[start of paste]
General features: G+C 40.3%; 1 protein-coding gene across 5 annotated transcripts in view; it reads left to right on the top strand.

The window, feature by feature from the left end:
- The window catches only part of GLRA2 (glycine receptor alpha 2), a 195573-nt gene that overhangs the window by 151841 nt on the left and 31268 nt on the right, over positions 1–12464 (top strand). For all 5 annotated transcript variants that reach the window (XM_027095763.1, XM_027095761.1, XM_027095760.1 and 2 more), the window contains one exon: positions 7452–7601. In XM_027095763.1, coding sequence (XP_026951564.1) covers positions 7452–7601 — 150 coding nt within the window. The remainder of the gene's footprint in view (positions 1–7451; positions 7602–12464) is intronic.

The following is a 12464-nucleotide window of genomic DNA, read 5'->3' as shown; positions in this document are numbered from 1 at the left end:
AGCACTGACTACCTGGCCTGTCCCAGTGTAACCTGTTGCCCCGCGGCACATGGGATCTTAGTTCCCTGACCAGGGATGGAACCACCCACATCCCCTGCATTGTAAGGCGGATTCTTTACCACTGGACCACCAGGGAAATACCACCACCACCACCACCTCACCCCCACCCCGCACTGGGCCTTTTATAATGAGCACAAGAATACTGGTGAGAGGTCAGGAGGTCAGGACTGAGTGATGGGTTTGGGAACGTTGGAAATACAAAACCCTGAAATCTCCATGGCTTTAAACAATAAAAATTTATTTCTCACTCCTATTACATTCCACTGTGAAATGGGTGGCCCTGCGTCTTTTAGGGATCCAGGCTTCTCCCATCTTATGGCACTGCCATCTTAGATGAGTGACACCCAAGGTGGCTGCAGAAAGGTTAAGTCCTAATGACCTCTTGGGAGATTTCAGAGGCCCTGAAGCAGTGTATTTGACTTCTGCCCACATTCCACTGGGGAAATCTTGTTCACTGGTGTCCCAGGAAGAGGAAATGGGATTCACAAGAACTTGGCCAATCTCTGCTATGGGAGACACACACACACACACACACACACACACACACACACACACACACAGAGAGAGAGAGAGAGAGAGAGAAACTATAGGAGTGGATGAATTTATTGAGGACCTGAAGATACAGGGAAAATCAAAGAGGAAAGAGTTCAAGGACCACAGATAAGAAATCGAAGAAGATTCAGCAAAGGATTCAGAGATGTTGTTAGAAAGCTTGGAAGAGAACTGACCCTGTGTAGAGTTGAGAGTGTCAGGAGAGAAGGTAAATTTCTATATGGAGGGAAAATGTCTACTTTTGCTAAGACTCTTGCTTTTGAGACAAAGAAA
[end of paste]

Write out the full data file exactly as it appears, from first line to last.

General features: G+C 40.3%; 1 protein-coding gene across 5 annotated transcripts in view; it reads left to right on the top strand.

The window, feature by feature from the left end:
- The window catches only part of GLRA2 (glycine receptor alpha 2), a 195573-nt gene that overhangs the window by 151841 nt on the left and 31268 nt on the right, over positions 1–12464 (top strand). For all 5 annotated transcript variants that reach the window (XM_027095763.1, XM_027095761.1, XM_027095760.1 and 2 more), the window contains one exon: positions 7452–7601. In XM_027095763.1, coding sequence (XP_026951564.1) covers positions 7452–7601 — 150 coding nt within the window. The remainder of the gene's footprint in view (positions 1–7451; positions 7602–12464) is intronic.

The following is a 12464-nucleotide window of genomic DNA, read 5'->3' as shown; positions in this document are numbered from 1 at the left end:
AGCACTGACTACCTGGCCTGTCCCAGTGTAACCTGTTGCCCCGCGGCACATGGGATCTTAGTTCCCTGACCAGGGATGGAACCACCCACATCCCCTGCATTGTAAGGCGGATTCTTTACCACTGGACCACCAGGGAAATACCACCACCACCACCACCTCACCCCCACCCCGCACTGGGCCTTTTATAATGAGCACAAGAATACTGGTGAGAGGTCAGGAGGTCAGGACTGAGTGATGGGTTTGGGAACGTTGGAAATACAAAACCCTGAAATCTCCATGGCTTTAAACAATAAAAATTTATTTCTCACTCCTATTACATTCCACTGTGAAATGGGTGGCCCTGCGTCTTTTAGGGATCCAGGCTTCTCCCATCTTATGGCACTGCCATCTTAGATGAGTGACACCCAAGGTGGCTGCAGAAAGGTTAAGTCCTAATGACCTCTTGGGAGATTTCAGAGGCCCTGAAGCAGTGTATTTGACTTCTGCCCACATTCCACTGGGGAAATCTTGTTCACTGGTGTCCCAGGAAGAGGAAATGGGATTCACAAGAACTTGGCCAATCTCTGCTATGGGAGACACACACACACACACACACACACACACACACACACACACACACAGAGAGAGAGAGAGAGAGAGAGAAACTATAGGAGTGGATGAATTTATTGAGGACCTGAAGATACAGGGAAAATCAAAGAGGAAAGAGTTCAAGGACCACAGATAAGAAATCGAAGAAGATTCAGCAAAGGATTCAGAGATGTTGTTAGAAAGCTTGGAAGAGAACTGACCCTGTGTAGAGTTGAGAGTGTCAGGAGAGAAGGTAAATTTCTATATGGAGGGAAAATGTCTACTTTTGCTAAGACTCTTGCTTTTGAGACAAAGAAA